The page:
Halftime Leisure

Attack of the Drones: Muse Live at the Verizon Center

February 4, 2016


When it comes to a five star rock concert, look no further than Muse. Their tour for their latest album, Drones, is proof that things get better with age. Muse has matured throughout their musical career to become one of the most consistently enjoyable rock performers of today.

The British trio delivered not just musically but through showmanship in the performance as a whole. Before the band had entered, men dressed like drones (robots) came onstage with glowing blue eyes and masks, giving the audience a taste of things to come. At the same time, plastic pods floated down from the ceiling and circled around the arena.

When the band came onstage, the audience, which had been quiet since opening act X Ambassadors had finished their set, suddenly came alive. To see the timelessness of Muse, one only needed look at the large spectrum of ages in the audience. Although they may be more of a “boys club”-style band, attracting people like the group of drunken forty year old men next to me, there were also lots of younger people, groups of women, and even a father with his young son.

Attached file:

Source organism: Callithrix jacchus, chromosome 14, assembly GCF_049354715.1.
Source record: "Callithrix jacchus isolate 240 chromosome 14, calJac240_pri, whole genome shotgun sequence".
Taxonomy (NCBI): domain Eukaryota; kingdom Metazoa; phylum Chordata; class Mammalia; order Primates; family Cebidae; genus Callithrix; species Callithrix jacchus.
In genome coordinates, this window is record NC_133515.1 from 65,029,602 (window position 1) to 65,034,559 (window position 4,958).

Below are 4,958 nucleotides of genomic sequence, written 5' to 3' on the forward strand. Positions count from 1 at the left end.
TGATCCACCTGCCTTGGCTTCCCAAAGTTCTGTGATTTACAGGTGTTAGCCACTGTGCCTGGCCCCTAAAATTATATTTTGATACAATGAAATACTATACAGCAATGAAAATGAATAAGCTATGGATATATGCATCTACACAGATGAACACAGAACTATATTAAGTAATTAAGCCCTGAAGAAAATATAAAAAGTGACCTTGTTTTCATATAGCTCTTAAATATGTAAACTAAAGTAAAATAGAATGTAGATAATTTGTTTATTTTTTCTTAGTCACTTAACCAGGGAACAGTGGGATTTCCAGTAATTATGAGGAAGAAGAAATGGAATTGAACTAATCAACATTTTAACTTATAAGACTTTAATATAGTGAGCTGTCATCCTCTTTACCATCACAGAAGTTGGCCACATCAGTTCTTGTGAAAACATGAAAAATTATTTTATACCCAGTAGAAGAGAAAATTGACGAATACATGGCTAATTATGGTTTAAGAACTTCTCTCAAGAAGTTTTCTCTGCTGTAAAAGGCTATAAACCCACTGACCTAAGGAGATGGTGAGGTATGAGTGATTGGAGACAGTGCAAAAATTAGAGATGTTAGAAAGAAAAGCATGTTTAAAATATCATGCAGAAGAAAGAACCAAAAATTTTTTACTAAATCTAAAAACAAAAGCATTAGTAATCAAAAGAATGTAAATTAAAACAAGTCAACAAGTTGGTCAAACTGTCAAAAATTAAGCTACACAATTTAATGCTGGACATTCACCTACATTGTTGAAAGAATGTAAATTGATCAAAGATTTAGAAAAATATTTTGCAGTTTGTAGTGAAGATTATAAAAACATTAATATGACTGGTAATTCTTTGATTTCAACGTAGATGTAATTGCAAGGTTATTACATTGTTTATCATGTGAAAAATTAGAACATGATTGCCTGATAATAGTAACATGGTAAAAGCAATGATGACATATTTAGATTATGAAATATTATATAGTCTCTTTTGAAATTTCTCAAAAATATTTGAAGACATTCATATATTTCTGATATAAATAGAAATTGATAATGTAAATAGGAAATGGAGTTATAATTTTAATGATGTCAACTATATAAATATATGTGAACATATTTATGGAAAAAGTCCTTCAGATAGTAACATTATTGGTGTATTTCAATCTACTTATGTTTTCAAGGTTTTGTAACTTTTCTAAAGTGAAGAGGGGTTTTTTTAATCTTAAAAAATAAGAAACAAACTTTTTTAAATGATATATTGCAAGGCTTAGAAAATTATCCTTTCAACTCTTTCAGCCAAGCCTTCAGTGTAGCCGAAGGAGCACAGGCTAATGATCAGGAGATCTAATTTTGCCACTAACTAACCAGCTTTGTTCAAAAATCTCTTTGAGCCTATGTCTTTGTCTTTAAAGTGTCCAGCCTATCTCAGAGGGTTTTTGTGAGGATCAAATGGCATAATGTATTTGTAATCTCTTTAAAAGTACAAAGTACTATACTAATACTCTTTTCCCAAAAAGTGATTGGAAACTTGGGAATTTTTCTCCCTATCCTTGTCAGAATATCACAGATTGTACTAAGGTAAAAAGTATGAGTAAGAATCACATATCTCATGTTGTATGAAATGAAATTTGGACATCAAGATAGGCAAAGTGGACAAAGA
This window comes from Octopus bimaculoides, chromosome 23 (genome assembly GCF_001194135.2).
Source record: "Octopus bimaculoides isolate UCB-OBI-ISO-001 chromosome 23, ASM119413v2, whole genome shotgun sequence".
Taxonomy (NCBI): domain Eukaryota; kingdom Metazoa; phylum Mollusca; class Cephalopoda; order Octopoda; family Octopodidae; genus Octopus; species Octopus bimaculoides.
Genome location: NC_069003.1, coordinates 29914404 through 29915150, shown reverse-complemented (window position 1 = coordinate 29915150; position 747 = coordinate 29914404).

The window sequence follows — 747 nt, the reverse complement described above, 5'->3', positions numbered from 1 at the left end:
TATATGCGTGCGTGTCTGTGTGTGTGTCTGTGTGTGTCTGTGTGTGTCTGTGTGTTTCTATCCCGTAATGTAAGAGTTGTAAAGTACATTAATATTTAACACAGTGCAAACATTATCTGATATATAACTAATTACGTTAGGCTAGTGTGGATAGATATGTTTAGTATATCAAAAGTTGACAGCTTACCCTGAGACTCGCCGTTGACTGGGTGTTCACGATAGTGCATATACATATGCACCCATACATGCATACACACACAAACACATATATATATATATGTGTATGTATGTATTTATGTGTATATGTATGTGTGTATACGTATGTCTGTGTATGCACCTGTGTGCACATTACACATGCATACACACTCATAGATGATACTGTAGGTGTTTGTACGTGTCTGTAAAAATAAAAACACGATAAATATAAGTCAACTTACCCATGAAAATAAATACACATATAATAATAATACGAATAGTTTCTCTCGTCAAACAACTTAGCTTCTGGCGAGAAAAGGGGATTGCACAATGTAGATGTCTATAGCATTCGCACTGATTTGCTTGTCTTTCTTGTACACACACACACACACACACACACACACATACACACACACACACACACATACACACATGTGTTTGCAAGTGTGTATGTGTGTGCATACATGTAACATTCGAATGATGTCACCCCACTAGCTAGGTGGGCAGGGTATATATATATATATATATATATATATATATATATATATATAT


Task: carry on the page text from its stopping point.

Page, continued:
The whole vibe of the show was futuristic from the sleek, black, military-esque outfits of the band members to the flashing red and blue lights and screens in the middle of the stage projecting images of robots. Muse strutted up and down the round stage, which was placed in the middle of the audience. This made for a very inclusive experience, and it felt like the band connected with the crowd, especially when one of their most famous songs, “Supermassive Black Hole,” came on, and the listeners went crazy. They performed even this older hit flawlessly, and got everyone up and dancing.

It was clear that the show was all about the music, with Bellamy only speaking a few times to the crowd in between long stretches of song after song sung in his incredible falsetto voice. Muse’s “cool factor” was evident in this show. From the clearly political message of “Drones” to the band’s all black wardrobe, their performance was sleek and relevant. There were also fun moments, like the giant balloons that fell from the ceiling that Chris Wolstenholme popped with his bass, releasing giant confetti into the audience.

All in all, anyone who has the opportunity to see Muse perform live should do so. Their rock music may not be for everyone, but their show is. Not only were Muse flawless vocally and instrumentally, they made the audience feel included and excited to be there, which is all one could ever want from a concert.

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